In this step, the semi-finished, heat-treated, and descaled 316 stainless steel forms are cut into specific shapes. Mechanical cutting can be achieved through the use of guillotine knives, blanking, nibbling, or high-speed blades.

Surface Finishing 

316 stainless steel products undergo finishing to improve their aesthetic appeal and make them smoother and more accessible to clean for sanitary applications.

Producing Process of 316 Stainless Steel

Chemical Composition of 316 Stainless Steel

The chemical composition of 316 stainless steel comprises various elements: 16-18% chromium, 10-14% nickel, and 2-3% molybdenum. Table 1 below details the composition.

Sulfur<= 0.030%
Carbon<= 0.08%
Nitrogen<= 0.10%
Silicon<= 1.00%
Manganese<= 2.00%
IronBalance (69%)

The Properties of 316 Stainless Steel

Physical Properties of 316 Stainless Steel

Electrical ResistivityΩ .m (at 20ºC)0.74 x 10-6 
Embodied Energy(MJ/kg)53
Calomel Potential-50 mV
Note: SS 316 is mostly non-magnetic; however, it can become slightly magnetic after certain manufacturing processes.

Mechanical Properties of 316 Stainless Steel

Rockwell Hardness95
Brinell Hardness219
Tensile Strength, Ultimate550 MPa (79800 psi )
Tensile Strength, Yield240 MPa(34800 psi )
Elongation at Break60%
Modulus of Elasticity193 GPa (28000 ksi )
Izod Impact129 J (95.1 ft-lb )
Charpy Impact105 J (77.4 ft-lb )

Thermal Properties of 316 Stainless Steel

CTE, linear, µm/m-°C(@Temperature 0.000 – 100 °C )16
CTE, linear,µm/m-°C(@Temperature 0.000 – 315 °C)16.2
CTE, linear,µm/m-°C(@Temperature 0.000 – 540 °C )17.5
Specific Heat Capacity(J/g-°C)0.5
Thermal Conductivity(W/m-K)16.3
Thermal Expansion(/K)15.9 x 10-6 
Melting Point( °C)1370 – 1400

Some Other Properties of 316 stainless steel

Corrosion Resistance

This material is highly effective in various atmospheric conditions and can withstand many corrosive substances. It is generally stronger than the material known as 304 stainless steel. But, in warm chloride environments, there is a risk of pitting and crevice corrosion affecting it. In addition, stress corrosion cracking can occur above 60 °C. Nonetheless, it is considered resistant to potable water that contains up to 1000 mg/L of chlorides at room temperature. As the temperature rises to 60°C, the chloride concentration should be lowered to around 500 mg/L.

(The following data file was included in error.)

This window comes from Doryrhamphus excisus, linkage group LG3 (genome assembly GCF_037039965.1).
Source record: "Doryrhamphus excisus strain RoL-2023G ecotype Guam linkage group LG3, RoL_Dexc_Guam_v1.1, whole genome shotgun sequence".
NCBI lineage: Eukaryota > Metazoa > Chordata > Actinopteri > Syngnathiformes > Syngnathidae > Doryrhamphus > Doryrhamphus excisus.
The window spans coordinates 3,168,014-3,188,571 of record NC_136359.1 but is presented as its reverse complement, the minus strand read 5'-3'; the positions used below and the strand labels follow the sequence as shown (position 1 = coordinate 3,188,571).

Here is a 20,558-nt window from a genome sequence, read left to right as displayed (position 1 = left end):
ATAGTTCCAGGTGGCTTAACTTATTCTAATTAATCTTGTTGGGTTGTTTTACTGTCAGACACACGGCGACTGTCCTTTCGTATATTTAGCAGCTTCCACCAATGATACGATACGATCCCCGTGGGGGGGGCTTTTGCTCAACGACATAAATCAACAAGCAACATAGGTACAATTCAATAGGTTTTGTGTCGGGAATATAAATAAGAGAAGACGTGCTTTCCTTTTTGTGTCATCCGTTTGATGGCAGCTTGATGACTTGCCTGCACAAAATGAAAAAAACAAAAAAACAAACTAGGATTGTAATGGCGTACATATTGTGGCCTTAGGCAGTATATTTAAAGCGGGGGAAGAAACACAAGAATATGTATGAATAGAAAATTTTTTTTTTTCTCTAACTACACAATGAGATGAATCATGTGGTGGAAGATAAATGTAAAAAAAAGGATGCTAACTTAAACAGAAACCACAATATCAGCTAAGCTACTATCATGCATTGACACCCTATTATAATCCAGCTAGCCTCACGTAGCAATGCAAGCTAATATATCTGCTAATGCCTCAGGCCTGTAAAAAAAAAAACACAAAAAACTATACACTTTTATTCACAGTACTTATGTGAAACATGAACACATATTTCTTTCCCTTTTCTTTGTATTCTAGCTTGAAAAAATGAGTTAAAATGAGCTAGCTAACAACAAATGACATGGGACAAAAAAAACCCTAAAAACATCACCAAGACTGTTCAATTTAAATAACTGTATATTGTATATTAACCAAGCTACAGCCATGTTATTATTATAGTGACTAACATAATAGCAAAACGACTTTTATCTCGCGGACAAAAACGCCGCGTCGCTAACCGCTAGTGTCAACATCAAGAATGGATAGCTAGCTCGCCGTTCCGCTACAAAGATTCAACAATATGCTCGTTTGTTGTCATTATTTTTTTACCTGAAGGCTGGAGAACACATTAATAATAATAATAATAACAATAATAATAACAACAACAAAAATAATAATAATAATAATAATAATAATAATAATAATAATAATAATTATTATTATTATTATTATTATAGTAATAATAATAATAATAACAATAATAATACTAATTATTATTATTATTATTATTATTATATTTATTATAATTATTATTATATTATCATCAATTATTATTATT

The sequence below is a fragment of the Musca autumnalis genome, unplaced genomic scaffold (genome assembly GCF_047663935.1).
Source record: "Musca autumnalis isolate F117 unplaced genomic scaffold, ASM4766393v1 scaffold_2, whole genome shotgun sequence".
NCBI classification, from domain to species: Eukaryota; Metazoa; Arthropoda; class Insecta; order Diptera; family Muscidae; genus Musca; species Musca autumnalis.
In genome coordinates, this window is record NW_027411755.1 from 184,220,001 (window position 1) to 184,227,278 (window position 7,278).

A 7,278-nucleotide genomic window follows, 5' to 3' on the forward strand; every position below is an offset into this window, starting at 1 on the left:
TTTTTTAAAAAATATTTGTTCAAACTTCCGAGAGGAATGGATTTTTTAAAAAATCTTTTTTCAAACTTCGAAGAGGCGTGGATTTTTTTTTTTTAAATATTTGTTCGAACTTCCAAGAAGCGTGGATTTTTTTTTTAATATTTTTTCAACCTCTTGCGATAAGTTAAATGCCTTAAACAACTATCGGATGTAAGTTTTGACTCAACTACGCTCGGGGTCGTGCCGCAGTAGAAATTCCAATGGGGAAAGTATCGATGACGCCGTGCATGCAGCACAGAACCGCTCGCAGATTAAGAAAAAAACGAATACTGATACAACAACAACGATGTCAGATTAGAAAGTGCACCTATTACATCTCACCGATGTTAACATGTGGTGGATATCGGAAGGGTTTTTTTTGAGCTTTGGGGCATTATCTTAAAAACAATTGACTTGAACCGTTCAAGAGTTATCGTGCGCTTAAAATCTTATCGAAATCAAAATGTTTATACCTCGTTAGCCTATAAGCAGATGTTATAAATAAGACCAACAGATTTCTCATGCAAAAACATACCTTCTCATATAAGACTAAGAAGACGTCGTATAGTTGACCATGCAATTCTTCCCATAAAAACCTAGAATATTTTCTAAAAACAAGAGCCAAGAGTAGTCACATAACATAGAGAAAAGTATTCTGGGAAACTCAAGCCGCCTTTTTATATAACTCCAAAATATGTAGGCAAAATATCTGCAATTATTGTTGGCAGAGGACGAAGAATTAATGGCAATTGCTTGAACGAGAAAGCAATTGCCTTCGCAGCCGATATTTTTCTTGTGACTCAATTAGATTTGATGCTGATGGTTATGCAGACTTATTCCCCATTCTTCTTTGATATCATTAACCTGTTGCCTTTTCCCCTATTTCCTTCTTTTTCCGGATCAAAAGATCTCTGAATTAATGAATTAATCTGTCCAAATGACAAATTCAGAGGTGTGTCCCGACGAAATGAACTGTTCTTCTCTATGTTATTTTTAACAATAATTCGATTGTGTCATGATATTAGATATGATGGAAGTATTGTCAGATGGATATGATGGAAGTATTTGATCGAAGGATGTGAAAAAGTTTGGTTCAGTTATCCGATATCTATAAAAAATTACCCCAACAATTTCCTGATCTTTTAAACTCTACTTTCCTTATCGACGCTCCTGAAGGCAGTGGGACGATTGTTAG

Many people consider SS 316 as the default “marine grade stainless steel”. However, it doesn’t hold up well to warm seawater. In most marine environments, the surface of 316 stainless steel corrodes, which typically appears as a brown stain. This is more likely to occur in cracks and on rough surfaces.

Heat Resistance

It is important to note that intermittent use of 316 stainless steel up to 870°C and continuous use up to 925°C has good oxidation resistance. However, if water corrosion resistance is a priority, it is not recommended to use SS 316 continuously at temperatures between 425-860°C. Instead, Grade 316L is a better option as it is less likely to form carbides and can be used in the aforementioned temperatures. For structural and pressure-containing applications that require more robust materials, Grade 316H can be used at temperatures above 500°C.